Monday, August 13, 2012

"Hail, Holy Queen" A Prayer for Those in Deep Sorrow. Mourning Sarah Dean.

Today my daughter Carolan asked me to say the prayer "Hail, Holy Queen" for her--over the phone, as she drove from Portland, Oregon, to Kalispell, Montana. She had just found out that her great friend from the Montana Conservation Corps, Sarah Dean, had been suddenly killed Saturday, August 11th, in a collision near Gunnison, Colorado.

Sarah had been living in Crested Butte, Colorado, and we got to meet her last summer when we visited Carolan in Crested Butte and Salida. I felt a special link to Sarah through her mother, who was a student at St. Mary's College around the time I was a student at neighboring Notre Dame. My heart breaks for Sarah's mother and father, back near St. Louis, and her grandparents, who had lived in Crested Butte. And for her brother, her brokenhearted friends throughout the country, in Americorps, the Montana Conservation Corps, and all her friends in Crested Butte.

The "Hail, Holy Queen" (called "Salve Regina" in Latin) is not a prayer for modern sensibilities, it would seem. It is a prayer edged with despair and a deep sense of loss, a sense of exile, spoken from the "vale of tears." Here are the words of the prayer we said at the end of every rosary (which we said every night when I was a child):

Hail, Holy Queen,
Mother of Mercy,
Our life, our sweetness, and our hope.

To thee do we cry, poor banished children of Eve,
To thee do we send up our sighs,
Mourning and weeping in this valley of tears.

Turn, then, most gracious advocate,
thine eyes of mercy toward us,
and after this our exile,
Show unto us the blessed fruit of thy womb, Jesus.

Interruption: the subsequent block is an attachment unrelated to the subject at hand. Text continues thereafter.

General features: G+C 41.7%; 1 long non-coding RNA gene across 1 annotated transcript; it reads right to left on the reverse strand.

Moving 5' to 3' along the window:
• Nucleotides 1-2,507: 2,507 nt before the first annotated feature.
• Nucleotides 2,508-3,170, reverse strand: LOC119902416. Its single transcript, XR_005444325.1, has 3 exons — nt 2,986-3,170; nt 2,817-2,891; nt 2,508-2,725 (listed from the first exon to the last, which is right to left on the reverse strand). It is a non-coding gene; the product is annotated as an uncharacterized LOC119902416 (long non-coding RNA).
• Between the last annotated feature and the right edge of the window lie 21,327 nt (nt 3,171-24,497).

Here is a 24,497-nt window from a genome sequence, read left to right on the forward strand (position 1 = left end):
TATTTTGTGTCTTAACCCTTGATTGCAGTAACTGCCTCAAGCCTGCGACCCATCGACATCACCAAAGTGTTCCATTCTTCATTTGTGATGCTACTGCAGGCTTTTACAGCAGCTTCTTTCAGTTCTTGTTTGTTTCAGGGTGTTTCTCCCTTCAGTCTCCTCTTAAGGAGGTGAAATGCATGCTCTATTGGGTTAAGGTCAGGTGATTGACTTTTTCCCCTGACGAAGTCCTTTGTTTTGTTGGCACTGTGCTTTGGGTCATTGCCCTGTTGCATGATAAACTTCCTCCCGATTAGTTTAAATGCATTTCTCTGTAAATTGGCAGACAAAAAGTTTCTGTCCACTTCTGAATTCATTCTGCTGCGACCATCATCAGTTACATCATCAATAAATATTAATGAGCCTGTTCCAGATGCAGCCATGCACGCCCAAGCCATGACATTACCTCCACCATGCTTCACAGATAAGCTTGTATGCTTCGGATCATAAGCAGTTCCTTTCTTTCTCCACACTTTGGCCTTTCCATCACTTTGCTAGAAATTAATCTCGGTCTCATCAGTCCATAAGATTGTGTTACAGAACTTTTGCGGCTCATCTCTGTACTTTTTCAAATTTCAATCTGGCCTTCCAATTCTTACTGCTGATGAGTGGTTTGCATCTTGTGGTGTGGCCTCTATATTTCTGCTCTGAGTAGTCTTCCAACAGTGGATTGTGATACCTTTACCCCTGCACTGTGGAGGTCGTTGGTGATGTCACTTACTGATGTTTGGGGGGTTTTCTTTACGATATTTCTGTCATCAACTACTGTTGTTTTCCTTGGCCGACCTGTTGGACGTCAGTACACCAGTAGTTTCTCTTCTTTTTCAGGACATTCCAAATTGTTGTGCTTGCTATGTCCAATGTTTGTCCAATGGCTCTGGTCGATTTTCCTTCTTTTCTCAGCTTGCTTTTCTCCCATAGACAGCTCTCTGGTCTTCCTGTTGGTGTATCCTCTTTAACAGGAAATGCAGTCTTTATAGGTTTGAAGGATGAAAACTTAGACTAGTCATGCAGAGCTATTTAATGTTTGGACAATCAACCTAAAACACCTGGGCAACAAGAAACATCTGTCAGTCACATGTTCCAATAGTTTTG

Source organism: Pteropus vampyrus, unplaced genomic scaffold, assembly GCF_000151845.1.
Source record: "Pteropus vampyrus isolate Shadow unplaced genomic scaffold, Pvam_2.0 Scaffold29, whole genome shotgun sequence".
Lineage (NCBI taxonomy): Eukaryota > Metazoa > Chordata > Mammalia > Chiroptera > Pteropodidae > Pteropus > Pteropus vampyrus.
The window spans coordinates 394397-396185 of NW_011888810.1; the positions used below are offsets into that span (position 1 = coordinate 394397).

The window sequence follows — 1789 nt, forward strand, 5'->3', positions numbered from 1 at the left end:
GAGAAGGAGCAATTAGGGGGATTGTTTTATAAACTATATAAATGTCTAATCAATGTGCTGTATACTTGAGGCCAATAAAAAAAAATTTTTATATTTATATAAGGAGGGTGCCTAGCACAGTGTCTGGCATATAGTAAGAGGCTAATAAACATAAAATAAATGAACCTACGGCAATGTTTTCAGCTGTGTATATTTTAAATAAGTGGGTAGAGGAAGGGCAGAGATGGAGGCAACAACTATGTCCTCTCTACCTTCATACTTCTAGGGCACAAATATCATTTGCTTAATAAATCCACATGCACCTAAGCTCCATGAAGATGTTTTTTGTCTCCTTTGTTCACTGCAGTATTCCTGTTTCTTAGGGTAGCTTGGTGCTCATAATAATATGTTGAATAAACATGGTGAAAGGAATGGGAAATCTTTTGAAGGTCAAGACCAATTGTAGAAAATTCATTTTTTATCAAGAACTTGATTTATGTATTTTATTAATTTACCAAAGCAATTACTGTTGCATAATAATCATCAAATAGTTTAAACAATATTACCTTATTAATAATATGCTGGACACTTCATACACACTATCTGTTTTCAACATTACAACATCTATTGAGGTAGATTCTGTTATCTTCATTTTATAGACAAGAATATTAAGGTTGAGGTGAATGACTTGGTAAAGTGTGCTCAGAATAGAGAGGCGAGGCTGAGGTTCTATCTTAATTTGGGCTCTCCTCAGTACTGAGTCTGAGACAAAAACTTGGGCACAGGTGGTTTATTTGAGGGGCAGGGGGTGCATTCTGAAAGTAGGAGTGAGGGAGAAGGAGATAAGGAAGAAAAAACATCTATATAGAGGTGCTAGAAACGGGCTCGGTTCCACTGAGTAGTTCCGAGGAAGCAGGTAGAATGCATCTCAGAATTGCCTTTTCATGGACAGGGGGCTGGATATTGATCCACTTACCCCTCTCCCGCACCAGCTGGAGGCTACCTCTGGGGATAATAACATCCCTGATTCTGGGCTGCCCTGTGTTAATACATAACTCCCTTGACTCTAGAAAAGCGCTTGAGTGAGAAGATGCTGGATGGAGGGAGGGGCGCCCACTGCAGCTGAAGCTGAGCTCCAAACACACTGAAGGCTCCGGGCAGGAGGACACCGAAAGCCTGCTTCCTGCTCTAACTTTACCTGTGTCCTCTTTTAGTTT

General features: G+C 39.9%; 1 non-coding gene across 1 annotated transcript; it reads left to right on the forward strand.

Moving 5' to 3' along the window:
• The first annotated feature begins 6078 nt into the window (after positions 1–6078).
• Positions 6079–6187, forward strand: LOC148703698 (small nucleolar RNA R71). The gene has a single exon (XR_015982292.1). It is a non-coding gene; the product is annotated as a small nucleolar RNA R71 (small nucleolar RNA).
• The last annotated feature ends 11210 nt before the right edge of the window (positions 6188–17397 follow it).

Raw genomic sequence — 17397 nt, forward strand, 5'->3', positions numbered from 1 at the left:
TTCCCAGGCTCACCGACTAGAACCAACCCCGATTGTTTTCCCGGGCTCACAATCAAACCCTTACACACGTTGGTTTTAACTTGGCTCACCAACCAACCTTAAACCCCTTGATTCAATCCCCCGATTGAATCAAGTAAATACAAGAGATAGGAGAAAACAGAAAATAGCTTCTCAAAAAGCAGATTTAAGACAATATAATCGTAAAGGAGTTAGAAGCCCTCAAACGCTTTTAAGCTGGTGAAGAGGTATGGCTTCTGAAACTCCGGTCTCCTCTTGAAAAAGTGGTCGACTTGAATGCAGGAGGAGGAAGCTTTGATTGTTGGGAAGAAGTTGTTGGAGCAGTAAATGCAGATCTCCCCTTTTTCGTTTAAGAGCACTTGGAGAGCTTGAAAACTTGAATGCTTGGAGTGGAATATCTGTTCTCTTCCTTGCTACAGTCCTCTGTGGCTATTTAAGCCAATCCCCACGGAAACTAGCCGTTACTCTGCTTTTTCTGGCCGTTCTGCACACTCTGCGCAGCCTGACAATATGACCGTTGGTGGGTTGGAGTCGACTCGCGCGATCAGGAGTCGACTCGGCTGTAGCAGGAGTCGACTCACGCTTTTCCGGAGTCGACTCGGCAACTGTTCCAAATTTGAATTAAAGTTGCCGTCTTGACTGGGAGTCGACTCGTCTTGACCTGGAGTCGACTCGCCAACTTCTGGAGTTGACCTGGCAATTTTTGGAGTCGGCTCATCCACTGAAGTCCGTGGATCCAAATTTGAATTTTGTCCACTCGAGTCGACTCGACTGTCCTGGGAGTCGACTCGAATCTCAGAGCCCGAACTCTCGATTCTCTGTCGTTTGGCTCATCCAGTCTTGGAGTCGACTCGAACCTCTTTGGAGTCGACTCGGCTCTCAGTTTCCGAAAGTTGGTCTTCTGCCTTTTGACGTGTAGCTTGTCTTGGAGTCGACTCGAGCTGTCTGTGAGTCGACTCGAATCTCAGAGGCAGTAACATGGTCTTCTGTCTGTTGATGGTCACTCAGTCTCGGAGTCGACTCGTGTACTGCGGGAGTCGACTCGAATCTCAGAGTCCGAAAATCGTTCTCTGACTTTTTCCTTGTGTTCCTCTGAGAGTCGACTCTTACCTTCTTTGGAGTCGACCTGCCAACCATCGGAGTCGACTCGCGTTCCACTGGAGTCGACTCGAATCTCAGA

O Clement, O Loving, O Sweet Virgin Mary. Amen.

Sarah's funeral and burial will be at the Queen of All Saints Catholic Church in Crested Butte this Friday, August 17th. She will be buried in one of the world's most beautiful spots, a place where Sarah's heart danced.

Here is the official obit:

Sarah Elizabeth Dean
July 20, 1982 - August 11, 2012

Sarah Elizabeth Dean was born in Gunnison, Colorado on July 20, 1982 to Jim and Barbara Dean. She was a glowing bundle of light, love and joy (and feisty spirit) from the moment she entered the world. Sarah died in a tragic car accident outside of Gunnison on August 11, 2012 while headed to her favorite place -- the great outdoors -- to go camping in Lake City with her beloved friend, Jill McCord, and pooches they so loved, Dozer and Koocha. Dozer, the fun-loving St. Bernard, and loving companion of Tyler Hammer, joined Sarah in the eternal outdoors and sunshine.

Sarah loved life to the fullest and loved all things Crested Butte where she spent a good portion of her young life with her grandparents, Jim and Sue Dean, or Granny and Pa as they were known to Sarah. Sarah and family (Mom, Dad and brother Jimmy) moved to Arkansas in the early 80's and this is where she would stay until she graduated from Fayetteville High School. Sarah attended college at the University of Arkansas and eventually got a degree in Classical Studies after years of enjoying life, travels, outdoors and returning to where her heart was -- Gunnison County. While in CB Sarah did as all locals did, worked too many jobs (Town of Mt. CB, Acme Liquor, Wine House, CBMR, CB Community School, etc. etc.) and was an avid outdoor woman who hiked, camped, skied, fished, and played as much as possible in the beautiful lands. Sarah loved gardening and cooking, putting love and light in everything she did. In 2010 Sarah did a stint with the Montana Conservation Corps as a crew leader and absolutely loved her time in Bob Marshall Wilderness area. Simply put -- Sarah enjoyed every minute she got to spend outside, whether for work or play.